As far as their arguments (in the mathematical sense), just about everything they asked for is all based on weather. Most pilots I know don’t just randomly change the throttle setting in the middle of the flight (climbs in mid-flight excluded). Winds would determine if the speed would be constant more than anything, and that is what we have those handy-dandy E6-Bs for. Altitude typically would only be changed due to winds/turbulance in order to find a “faster” or smoother altitude.
I may be way off, but I don’t really need to an alogrithim to tell me if a flight is going to be diverted. I can look at the TAFs/METARS, etc, then get a good idea from realtime radar if I may be up against the storms and have to divert.
We know that there is a lot of factors thats can influence a flight. Maybe we’re not pilots, but we think that the human factor is one of the most important. That’s why it would be very difficult to predict time of arrival of a plane by looking the natural factors.
So let me explain you one of the base principal of our algorithms.
Let’s take two airports, Atlanta and Nashville. Between these two airports, there is a local storm. Then, a first flight that departs at 8:00, is going to have to climb up, or to gain speed to pass before the storm etc… Then, our ‘sisia’ project is going to know it when this flight will execute his changes, and at each data that we’re going to have on this flight, the system will place a mark on the importance of the change (that’s the part where we need statistics). With these marks, we are able to crate a map that shows places where planes had to change something in their flights. Then a second flight departs at 8:06 from the same airport of the first flight, and it is following a similar path of the first flight but is not necessarily landing at Nashville. So, with our data, we are able to say that the second flight is going to cross a ‘red’ sector for 30 kilometers, where a lot of other planes had to change a bit their path to pass the storm. Then if we are logical, the flight that departs at 8:06 have a lot of chances to change a bit his way like the others, and proportionally to the during of time the plane is going to be in the ‘red’ zone and the intensity of this zone, we are going to try to evaluate a late time for this plane.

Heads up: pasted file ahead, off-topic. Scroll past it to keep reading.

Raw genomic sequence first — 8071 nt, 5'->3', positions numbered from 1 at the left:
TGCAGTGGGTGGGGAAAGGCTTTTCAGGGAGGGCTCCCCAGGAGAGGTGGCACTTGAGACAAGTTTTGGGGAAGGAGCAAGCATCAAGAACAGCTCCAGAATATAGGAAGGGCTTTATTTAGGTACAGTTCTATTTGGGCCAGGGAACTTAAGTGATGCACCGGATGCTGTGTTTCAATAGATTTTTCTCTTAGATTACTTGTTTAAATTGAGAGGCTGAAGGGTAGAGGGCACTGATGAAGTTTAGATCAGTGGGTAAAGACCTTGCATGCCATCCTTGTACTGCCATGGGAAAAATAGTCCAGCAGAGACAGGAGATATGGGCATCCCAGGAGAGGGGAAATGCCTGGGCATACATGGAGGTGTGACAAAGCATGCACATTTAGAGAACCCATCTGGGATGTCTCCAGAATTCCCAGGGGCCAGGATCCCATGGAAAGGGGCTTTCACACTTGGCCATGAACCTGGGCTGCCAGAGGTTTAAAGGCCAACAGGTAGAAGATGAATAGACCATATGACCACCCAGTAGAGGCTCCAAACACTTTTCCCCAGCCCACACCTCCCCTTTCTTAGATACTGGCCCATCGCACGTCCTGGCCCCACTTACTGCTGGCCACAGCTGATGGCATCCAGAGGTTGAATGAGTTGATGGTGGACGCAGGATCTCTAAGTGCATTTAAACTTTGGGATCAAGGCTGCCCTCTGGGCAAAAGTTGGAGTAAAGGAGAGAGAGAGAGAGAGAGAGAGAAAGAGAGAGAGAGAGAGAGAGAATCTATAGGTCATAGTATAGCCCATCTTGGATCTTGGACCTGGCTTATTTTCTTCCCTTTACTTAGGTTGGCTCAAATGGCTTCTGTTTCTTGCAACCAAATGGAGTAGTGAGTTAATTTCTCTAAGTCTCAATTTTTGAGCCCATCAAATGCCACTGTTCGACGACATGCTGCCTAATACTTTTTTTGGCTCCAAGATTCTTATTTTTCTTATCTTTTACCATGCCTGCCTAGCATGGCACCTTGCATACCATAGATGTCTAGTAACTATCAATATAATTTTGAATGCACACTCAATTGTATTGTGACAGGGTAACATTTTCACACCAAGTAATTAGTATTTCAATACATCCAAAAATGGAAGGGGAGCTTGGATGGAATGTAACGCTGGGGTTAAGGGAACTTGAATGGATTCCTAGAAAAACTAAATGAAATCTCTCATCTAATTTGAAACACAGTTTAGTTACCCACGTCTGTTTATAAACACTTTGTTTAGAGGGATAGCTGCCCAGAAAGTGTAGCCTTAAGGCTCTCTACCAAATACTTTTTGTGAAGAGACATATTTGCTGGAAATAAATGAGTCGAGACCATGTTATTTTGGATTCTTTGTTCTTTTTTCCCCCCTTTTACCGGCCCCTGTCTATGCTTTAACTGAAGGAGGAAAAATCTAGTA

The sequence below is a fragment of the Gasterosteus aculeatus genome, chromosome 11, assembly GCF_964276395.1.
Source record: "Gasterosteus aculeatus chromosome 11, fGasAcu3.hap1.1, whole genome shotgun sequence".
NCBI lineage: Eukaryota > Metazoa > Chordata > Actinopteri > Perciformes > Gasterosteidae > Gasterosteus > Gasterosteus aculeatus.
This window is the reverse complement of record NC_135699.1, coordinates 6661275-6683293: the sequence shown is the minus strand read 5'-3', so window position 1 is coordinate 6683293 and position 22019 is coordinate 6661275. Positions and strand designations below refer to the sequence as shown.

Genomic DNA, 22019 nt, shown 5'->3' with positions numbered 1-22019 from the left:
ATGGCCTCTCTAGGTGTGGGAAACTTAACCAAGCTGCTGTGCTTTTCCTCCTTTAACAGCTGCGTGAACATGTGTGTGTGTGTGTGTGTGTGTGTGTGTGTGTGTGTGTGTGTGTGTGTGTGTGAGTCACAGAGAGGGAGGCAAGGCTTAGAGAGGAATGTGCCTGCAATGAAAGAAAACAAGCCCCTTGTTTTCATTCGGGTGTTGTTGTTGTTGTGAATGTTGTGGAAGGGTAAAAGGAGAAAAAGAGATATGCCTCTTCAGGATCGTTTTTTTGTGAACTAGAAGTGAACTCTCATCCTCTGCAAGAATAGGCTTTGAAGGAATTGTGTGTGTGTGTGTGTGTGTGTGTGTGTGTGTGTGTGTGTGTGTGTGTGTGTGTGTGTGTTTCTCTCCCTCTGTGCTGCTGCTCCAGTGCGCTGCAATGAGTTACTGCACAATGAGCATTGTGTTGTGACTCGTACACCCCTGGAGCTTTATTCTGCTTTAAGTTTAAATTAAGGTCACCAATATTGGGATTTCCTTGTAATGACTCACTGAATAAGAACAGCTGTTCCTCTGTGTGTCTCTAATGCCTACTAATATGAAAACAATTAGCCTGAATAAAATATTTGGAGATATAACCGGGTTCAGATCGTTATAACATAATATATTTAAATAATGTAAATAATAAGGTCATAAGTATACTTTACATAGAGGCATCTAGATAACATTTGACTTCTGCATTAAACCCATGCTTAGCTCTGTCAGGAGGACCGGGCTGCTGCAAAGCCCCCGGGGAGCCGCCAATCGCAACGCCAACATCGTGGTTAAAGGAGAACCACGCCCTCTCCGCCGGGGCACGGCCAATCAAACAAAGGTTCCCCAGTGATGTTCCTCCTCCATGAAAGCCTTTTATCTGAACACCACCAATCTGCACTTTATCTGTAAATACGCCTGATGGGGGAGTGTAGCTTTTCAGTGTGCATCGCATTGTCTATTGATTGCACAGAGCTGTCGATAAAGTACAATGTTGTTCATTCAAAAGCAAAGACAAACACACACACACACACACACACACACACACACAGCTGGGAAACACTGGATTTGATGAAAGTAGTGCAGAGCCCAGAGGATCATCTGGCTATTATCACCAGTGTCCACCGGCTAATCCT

In brief, our system is not going to use meteo data and all that stuff to predicts late for a plane, our system is going to use the brief history of a sector, to do the same thing.
Tank you for all your answers!
(I hope our web site is going to be online soon!)
Benoit, ‘sisia project’
P.S. : We already know that it’s different from a plane to the others, that’s why we’re probably going to use only boeing planes.
Just keep in mind that in the case for delays/deviations due to weather, the weather is changing in at least 2 different ways: frontal systems (which cause the most delay and widespread aircraft course deviations) are generally moving ~25-50 mph with the wind and they are also often building and decaying with solar heating over the course of the day.
Just out of curiosity, in addition to aircraft tracks, why not use the NOAA weather radar in your model as it shows near real-time thunderstorm activity which the planes are deviating around? Then your model could predict where things are going as opposed to where they’ve been by looking at past flights.
Couldn’t a change in speed be due to change in winds? Or ATC request for spacing? Or to save fuel since getting there early results in no gate anyway?
Let’s say that a flight from HOU to SAT is heading 30 degrees off course from SAT, is that because he is diverting for a delay, or because he is being vectored for the arrival over the VOR as is normal?